Roughly 400 men sued Ohio State University during the past three years over its failure to stop alleged sexual misconduct by team doctor Richard Strauss.
COLUMBUS, Ohio — Ohio State University said Monday it is planning an individual settlement program that could help resolve more of the remaining claims over alleged sexual misconduct by Richard Strauss, the team doctor accused of abusing hundreds of young men during his two decades there.
In court filings, it revealed its intent to launch an “individual settlement program” this month for plaintiffs from five of the ongoing lawsuits, and said it’s committed to providing an average settlement of up to about $252,000 per person. That’s also the average of the nearly $47 million in settlements reached previously for 185 of the plaintiffs.
The program might provide a way for some of the remaining accusers to resolve their case and end their involvement even if others continue their litigation.
Messages seeking comment were left for some of the lead plaintiffs and lawyers in the remaining cases.
Ohio State has publicly apologized for school officials’ failure to stop Strauss during his tenure despite receiving complaints about him. It pledged a “monetary resolution” for those he harmed.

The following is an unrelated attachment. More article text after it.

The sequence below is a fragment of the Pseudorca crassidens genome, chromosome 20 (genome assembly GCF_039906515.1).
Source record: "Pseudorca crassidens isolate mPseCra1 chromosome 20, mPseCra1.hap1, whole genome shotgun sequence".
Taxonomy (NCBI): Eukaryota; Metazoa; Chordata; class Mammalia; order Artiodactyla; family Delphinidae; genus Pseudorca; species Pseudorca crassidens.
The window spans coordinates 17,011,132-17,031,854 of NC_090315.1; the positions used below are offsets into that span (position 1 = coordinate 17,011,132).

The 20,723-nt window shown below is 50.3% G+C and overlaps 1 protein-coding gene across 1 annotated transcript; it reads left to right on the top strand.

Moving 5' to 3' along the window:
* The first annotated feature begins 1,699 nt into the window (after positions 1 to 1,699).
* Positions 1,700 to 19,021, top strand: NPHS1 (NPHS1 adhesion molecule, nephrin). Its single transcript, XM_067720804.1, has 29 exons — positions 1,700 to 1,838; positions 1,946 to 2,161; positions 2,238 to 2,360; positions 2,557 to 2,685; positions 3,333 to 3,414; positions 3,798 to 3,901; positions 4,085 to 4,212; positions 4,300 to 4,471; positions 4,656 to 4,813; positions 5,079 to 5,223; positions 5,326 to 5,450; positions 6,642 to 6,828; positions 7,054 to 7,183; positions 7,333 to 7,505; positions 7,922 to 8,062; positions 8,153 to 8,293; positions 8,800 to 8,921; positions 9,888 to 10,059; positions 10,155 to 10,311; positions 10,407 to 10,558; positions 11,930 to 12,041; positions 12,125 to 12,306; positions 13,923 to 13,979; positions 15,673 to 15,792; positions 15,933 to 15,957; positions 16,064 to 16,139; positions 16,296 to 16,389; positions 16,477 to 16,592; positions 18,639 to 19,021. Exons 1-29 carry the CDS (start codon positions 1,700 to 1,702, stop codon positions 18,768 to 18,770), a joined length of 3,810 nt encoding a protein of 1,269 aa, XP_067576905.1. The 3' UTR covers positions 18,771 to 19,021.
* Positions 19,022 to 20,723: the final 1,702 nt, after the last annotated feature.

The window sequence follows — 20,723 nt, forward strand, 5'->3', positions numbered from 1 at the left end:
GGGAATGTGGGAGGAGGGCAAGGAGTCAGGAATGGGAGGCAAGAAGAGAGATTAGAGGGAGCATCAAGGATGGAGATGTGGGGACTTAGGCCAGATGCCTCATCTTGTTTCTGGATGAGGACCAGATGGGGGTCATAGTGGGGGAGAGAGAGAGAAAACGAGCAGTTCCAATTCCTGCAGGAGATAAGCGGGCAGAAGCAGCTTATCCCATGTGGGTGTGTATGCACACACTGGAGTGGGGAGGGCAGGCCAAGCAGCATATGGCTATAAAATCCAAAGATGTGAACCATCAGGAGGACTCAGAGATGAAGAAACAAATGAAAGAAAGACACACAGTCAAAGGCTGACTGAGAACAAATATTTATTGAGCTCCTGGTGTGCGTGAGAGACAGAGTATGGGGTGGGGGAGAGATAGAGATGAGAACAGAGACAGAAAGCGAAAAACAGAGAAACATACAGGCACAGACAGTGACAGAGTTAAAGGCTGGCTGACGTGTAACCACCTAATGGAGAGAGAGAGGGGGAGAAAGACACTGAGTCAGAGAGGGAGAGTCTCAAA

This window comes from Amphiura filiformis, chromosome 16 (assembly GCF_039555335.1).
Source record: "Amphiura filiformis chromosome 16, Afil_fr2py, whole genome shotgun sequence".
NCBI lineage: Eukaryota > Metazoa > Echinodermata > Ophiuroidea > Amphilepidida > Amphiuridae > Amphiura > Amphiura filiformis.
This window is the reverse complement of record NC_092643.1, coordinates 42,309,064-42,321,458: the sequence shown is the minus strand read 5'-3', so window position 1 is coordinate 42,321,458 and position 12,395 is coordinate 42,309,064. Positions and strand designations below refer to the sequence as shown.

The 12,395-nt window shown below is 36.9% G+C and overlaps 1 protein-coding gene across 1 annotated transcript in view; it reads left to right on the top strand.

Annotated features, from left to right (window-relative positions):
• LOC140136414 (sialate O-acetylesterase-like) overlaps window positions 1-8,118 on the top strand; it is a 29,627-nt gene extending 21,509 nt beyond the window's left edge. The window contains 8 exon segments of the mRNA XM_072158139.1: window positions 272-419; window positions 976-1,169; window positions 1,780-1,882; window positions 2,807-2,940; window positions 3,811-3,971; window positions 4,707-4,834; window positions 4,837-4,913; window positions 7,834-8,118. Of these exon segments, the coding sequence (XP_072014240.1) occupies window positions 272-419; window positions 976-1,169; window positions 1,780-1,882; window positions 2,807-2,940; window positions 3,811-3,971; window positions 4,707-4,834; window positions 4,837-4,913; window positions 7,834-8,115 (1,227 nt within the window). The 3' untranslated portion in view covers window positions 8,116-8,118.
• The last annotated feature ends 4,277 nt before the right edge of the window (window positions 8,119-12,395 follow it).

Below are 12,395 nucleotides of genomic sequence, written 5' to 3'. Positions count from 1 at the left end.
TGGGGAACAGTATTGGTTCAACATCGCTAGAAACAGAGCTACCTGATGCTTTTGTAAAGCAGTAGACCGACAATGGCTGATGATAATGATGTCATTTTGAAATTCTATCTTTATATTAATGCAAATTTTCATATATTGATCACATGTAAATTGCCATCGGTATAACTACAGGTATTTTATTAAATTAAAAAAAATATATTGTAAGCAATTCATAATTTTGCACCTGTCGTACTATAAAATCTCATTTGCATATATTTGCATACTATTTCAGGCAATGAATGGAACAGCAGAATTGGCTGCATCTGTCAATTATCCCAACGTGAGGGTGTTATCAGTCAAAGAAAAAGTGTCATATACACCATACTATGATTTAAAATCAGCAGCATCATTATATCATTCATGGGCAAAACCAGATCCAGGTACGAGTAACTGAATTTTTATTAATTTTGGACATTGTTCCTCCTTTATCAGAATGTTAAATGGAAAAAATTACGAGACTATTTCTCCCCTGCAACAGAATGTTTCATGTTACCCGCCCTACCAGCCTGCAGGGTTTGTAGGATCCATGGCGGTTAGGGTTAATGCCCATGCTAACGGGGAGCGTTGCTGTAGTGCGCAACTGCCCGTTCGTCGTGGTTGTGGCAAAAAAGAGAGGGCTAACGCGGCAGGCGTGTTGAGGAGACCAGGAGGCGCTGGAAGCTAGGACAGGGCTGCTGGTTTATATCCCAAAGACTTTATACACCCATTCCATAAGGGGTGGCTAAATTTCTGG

Roughly 400 men sued the university during the past three years over its failure to stop Strauss despite students raising concerns with school employees as early as 1979. Many of the men said they were groped during exams.
Strauss died in 2005. No one has publicly defended him since the accusations came to light.
Enrollment in the individual settlement program would be open over the next four months. It would be administered by the same person who has overseen the previous settlements in the matter, Ohio State spokesperson Benjamin Johnson said.
Through the program, “Ohio State continues its effort to reconcile and restore the bond between itself and its former students and alumni who were impacted by Strauss, and join with them in the healing process,” Michael Carpenter, a lawyer representing Ohio State, said in a filing.
It didn’t say how plans for the additional settlement program came about or why it was being offered now, and Johnson said he couldn’t provide that information.
An investigation conducted for the school by a law firm found that Strauss’ sexual misconduct under the guise of medical care spanned his two decades there and his work with various athletic teams, a student health center and his off-campus clinic.
Last month, twenty-three new plaintiffs sued Ohio State, including the first female plaintiff to file claims about Strauss. The anonymous plaintiff, who attended Ohio State from 1994 to 1998, alleges Strauss once “excessively fondled” her during an exam.
The individual settlement program doesn’t include those new plaintiffs, Johnson said.
But Richard Schulte, a lawyer for plaintiffs in those cases and plaintiffs who settled earlier, said he believes the university will “want to do the right thing with regard to anybody that was harmed by Dr. Strauss.”